Fishing for Hooks: A Therapeutic Misadventure

It’s two o’clock in the morning. You’re busy charting at your computer when you see a stretcher rolling by. The medics inform you- “this is a 55-year-old male coming in for fishhook ingestion,” and hand you a stack of papers. You eyeball the patient. He looks like an average middle-aged Caucasian male in no acute distress. You note that he’s sitting up on the stretcher, with his right hand wrapped around his trachea. He’s actively talking in full, clear sentences to the nurses, and you get the following vitals on the monitor:


Temp: 97.7, HR: 71, BP: 125/79, RR: 15, SpO2: 97% on room air.


As the nurses are busy changing him into a gown and inserting IVs, you look through the stack of papers and read the following HPI:


The patient is a 55-year-old male with no significant past medical history presenting from urgent care with concern for three-pronged fishhook ingestion. Earlier that afternoon, the patient was driving from one of his usual fishing trips when he decided to reach into his glove compartment and grab his daily dose of pre-bagged vitamins. Unbeknownst to him, one of his fishhooks took a miscalculated adventure and fell into his vitamin bag. Without looking, the patient reached into the bag, grabbed the vitamins and fishhook, and swallowed them whole. Immediately after, he had a sharp pain in the back of his throat that was made worse on swallowing. Thinking he had a vitamin stuck in the back of his throat, he tried several methods to dislodge the object, including inducing emesis three times, trying to manipulate the object using his fingers, and eating several clementines in the hopes of forcing the object down his esophagus. He eventually realized that one of his fishing hooks was missing. After several hours of futile efforts, he decided to go to urgent care, who immediately sent him to your hospital.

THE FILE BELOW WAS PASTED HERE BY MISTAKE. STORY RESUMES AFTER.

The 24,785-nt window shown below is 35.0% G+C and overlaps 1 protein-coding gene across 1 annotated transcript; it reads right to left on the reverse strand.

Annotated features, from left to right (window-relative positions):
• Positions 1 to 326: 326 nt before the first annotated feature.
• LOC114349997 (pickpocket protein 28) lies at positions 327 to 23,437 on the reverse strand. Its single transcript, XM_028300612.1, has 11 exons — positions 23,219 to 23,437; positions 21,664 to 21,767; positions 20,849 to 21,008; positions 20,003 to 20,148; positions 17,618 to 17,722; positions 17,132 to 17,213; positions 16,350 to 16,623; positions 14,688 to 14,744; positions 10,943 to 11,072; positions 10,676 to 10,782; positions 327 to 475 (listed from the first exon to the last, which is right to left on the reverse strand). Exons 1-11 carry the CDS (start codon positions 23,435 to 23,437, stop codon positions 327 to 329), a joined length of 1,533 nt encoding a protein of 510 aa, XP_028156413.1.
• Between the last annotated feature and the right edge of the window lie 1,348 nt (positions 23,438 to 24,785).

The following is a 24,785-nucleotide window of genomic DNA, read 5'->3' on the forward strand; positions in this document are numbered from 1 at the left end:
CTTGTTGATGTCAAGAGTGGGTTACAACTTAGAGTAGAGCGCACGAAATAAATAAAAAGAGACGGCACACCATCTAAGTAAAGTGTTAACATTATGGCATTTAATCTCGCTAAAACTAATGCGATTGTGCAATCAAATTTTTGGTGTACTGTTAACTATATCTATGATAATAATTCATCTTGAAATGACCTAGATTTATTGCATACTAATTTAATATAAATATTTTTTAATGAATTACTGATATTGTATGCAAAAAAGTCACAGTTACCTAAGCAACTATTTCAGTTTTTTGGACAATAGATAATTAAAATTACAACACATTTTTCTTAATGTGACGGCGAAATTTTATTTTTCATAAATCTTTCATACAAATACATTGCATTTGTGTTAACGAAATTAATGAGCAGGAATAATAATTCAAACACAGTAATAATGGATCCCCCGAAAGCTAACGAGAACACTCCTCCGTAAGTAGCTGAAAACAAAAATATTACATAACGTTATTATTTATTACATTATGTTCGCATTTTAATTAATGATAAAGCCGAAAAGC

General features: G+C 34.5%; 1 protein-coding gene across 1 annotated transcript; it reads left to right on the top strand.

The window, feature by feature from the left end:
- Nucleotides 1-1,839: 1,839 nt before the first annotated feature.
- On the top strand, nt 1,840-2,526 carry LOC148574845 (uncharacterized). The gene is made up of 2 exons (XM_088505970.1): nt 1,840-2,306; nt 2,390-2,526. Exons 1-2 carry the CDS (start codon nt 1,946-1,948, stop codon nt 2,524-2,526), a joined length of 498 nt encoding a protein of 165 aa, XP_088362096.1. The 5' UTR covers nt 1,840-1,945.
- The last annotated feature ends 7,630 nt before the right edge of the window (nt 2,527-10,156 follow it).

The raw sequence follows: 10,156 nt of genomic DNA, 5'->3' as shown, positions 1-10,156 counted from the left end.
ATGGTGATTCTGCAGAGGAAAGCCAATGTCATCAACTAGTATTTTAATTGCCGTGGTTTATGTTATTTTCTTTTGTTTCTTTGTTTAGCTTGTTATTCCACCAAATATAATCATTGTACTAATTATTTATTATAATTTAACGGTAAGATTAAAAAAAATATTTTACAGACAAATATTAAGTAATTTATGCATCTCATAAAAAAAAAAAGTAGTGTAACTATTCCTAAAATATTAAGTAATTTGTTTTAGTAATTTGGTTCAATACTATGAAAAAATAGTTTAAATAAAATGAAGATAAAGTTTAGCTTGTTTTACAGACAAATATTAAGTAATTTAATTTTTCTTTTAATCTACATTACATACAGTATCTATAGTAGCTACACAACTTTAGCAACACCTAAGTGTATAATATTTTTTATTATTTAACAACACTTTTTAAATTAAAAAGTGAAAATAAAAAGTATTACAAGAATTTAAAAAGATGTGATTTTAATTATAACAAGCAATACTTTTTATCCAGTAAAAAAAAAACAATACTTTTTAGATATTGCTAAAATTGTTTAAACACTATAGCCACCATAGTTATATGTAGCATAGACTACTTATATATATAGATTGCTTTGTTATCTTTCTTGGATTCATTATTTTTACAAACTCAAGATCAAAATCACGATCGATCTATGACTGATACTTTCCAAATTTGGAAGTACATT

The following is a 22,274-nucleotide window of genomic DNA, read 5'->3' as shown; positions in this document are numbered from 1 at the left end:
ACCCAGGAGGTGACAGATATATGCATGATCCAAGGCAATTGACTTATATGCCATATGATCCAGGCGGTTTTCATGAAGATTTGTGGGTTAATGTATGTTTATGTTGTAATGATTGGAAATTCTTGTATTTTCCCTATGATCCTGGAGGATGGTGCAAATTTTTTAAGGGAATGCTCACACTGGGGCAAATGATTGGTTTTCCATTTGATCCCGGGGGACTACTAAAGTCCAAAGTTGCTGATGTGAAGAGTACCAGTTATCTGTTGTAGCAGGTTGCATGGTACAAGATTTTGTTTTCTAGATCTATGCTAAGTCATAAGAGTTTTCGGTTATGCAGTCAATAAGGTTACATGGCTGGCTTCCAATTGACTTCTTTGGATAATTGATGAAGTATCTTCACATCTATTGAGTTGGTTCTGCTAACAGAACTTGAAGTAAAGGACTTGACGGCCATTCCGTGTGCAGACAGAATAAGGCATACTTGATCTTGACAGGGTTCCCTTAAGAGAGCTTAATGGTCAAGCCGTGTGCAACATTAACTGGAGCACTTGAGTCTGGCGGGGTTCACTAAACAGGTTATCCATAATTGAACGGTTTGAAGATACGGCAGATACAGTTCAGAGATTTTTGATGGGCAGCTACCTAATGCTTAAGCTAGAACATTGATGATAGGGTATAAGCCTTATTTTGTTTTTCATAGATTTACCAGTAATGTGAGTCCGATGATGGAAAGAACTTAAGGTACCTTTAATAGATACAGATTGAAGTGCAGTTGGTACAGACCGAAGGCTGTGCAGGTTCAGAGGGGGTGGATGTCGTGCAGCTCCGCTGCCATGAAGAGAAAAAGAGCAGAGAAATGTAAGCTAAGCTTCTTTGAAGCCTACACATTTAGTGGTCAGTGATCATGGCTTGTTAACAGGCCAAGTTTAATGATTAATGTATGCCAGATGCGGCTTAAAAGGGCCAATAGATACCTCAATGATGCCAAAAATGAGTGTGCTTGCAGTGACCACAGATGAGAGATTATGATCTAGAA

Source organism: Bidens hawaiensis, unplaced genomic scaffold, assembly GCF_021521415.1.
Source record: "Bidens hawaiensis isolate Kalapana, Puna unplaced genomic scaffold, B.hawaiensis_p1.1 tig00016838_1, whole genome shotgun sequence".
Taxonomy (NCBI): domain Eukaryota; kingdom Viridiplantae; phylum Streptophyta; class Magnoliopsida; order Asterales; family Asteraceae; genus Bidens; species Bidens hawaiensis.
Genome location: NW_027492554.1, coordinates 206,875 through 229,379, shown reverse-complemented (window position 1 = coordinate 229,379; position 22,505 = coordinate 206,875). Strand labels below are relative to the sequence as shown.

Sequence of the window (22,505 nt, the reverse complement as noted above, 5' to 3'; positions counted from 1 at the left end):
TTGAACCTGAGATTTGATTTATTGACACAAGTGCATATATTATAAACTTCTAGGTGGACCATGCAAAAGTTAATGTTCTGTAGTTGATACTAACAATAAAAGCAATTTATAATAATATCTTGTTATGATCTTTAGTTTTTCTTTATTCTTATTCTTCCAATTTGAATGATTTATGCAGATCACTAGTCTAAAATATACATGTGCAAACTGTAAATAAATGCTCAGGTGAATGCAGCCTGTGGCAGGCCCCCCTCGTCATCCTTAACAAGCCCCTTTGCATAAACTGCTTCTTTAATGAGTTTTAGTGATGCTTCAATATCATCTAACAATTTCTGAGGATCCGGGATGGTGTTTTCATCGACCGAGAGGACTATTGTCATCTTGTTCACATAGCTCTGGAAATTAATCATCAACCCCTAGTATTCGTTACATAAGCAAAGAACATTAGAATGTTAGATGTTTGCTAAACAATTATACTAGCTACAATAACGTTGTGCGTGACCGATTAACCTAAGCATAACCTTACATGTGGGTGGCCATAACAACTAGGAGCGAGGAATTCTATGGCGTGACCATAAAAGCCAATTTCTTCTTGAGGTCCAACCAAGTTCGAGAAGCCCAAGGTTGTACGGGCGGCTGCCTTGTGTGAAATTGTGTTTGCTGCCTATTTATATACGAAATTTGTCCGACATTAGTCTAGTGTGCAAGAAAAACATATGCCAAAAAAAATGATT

Diagnosis and management:

Foreign body esophageal ingestions are rare in adults compared to children and are accidental in 95% of cases. They are primarily related to food (bones, chicken, toothpicks), and typically pass without intervention. Endoscopic intervention is required in approximately 10-20% of patients, and surgical intervention is required in less than 1%. The typical clinical presentation of esophageal foreign body ingestion is an acute onset of dysphagia and can be complicated by esophageal perforation, obstruction, aortoesophageal fistula formation, and tracheoesophageal fistula formation. After assessing the primary survey (Airway, Breathing, Circulation, Disability, Exposure, IV, O2, monitor) and obtaining the relevant history in suspected foreign body ingestion, the next crucial step in the critical care setting is the physical exam. The exam should include inspection of the oropharynx, hypopharynx, neck, chest, and abdomen, assessing for crepitus, deformities, respiratory distress, or any other signs of complications. Patients with respiratory distress may require intubation before further assessment.